The appellate court likewise concluded that genetics influence both the physiological components of the body and identity, stating that “it is now thought that genes influence tastes, preferences, personality styles, manners of speech, and mannerisms.”126 It follows that the judges’ deterministic view of genetics also influenced the conclusion that motherhood was biological, not social. Although Johnson did not dispute that she was not the genetic mother of the child, a blood test proving this was interpreted as conclusive evidence of (non)maternity, such that the lab report
flatly excluded Anna as “not the mother” of the baby boy. … In light of Anna’s stipulation that Crispina is genetically related to the child and because of the blood tests excluding Anna from being the natural mother, there is no reason not to uphold the trial court’s determination that Crispina is the natural mother. She is the only other candidate!127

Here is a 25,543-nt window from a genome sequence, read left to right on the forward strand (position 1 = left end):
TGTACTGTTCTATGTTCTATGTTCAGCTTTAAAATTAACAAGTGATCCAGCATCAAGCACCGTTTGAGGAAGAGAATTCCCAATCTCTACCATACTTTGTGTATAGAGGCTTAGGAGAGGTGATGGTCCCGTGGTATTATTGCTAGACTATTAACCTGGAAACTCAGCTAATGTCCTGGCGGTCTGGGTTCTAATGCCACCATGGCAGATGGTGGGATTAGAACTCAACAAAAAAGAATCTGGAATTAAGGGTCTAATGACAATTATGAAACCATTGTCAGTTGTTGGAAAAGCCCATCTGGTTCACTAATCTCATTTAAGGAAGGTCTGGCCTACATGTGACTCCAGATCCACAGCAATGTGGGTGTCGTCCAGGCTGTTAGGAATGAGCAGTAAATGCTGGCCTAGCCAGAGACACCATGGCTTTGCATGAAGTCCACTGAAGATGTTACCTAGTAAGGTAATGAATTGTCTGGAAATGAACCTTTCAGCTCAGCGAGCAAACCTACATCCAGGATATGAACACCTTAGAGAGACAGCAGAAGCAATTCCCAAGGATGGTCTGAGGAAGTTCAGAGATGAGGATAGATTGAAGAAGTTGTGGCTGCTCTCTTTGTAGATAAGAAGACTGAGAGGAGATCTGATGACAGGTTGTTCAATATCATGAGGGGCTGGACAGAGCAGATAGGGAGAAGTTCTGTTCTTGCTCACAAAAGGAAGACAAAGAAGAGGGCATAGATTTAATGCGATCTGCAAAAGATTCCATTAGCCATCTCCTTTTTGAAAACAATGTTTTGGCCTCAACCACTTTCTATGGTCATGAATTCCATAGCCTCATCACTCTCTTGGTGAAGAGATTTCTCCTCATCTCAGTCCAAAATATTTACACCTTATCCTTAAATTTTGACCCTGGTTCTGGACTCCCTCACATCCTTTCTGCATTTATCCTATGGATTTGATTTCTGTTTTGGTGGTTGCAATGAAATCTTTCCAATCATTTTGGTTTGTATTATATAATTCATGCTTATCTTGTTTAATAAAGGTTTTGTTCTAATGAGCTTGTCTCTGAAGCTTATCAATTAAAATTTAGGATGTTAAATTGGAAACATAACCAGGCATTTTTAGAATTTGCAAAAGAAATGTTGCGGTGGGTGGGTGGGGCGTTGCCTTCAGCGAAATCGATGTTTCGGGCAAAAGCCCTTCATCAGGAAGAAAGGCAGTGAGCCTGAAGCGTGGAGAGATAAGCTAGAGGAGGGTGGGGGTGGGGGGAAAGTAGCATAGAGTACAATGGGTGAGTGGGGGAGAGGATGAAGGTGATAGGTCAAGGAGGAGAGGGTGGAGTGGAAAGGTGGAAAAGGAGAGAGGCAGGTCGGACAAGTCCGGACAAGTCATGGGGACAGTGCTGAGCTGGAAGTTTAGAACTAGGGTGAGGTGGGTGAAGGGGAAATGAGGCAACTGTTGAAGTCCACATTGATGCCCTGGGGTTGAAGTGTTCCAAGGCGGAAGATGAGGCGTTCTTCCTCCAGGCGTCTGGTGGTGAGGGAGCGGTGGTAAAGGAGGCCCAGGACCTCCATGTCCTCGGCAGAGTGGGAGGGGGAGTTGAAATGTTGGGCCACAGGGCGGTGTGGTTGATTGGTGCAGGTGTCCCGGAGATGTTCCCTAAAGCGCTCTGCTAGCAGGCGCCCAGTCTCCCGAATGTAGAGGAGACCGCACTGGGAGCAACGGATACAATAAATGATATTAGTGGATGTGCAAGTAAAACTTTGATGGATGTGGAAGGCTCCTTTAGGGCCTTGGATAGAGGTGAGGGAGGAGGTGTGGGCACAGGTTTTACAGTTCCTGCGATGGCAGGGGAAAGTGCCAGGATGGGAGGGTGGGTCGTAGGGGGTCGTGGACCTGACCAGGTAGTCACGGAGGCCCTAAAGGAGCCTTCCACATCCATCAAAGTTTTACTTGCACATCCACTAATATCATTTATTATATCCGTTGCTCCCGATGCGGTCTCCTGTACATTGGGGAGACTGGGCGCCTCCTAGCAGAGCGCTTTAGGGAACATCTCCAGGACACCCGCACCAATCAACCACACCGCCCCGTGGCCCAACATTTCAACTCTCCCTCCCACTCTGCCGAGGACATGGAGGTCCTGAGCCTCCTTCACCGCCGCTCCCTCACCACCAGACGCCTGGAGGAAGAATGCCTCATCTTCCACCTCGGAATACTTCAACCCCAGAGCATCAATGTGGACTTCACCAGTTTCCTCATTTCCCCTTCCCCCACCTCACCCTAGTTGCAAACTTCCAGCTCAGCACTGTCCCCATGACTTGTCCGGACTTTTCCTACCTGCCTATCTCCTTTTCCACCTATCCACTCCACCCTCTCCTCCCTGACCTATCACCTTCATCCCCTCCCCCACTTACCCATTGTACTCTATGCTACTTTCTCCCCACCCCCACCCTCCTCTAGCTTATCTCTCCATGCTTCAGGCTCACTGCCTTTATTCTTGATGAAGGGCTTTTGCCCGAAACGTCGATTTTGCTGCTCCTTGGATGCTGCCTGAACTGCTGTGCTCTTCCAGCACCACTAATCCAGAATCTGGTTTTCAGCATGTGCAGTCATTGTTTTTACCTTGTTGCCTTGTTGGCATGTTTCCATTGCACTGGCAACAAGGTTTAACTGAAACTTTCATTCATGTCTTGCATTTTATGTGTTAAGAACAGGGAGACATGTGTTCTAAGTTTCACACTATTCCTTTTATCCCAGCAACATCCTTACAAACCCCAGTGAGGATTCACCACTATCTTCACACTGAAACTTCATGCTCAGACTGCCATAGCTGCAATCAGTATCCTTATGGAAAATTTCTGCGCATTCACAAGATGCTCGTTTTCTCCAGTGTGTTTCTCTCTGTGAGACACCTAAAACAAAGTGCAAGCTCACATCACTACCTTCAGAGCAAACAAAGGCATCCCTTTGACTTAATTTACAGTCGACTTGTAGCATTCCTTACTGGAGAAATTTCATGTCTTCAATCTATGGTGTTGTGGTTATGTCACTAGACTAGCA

(p.116) Both the trial and appeals courts made repeated reference to the importance of protecting the stand-alone family unit from infringement. This was often framed in terms of an unwavering understanding of motherhood as singular. As the preceding quote suggests, the courts insisted that a child could not have two mothers. Judge Parslow also stated clearly, “It’s not my intention (for the child) to be raised by two mothers. I find the three natural parents’ contention is really not in the best interests of the child,” in part because it would be “confusing” for an infant, “having two people, two mothers feeding, holding, caring for the child.”128 This argument ignores the proliferation of nontraditional families in the United States, including the growing number of queer families in which two women co-parent, or the tradition in many African American communities of what Patricia Hill Collins calls “mother-work,” where “mothering is conceptualized as a form of cultural work that incorporates the mothering relationships of non-blood relations as well.”129 This oversight is productive for the courts as part of a larger project to circumscribe the definition of family in order to maintain the hegemonic norm of the white, heterosexual, middle-class nuclear family.130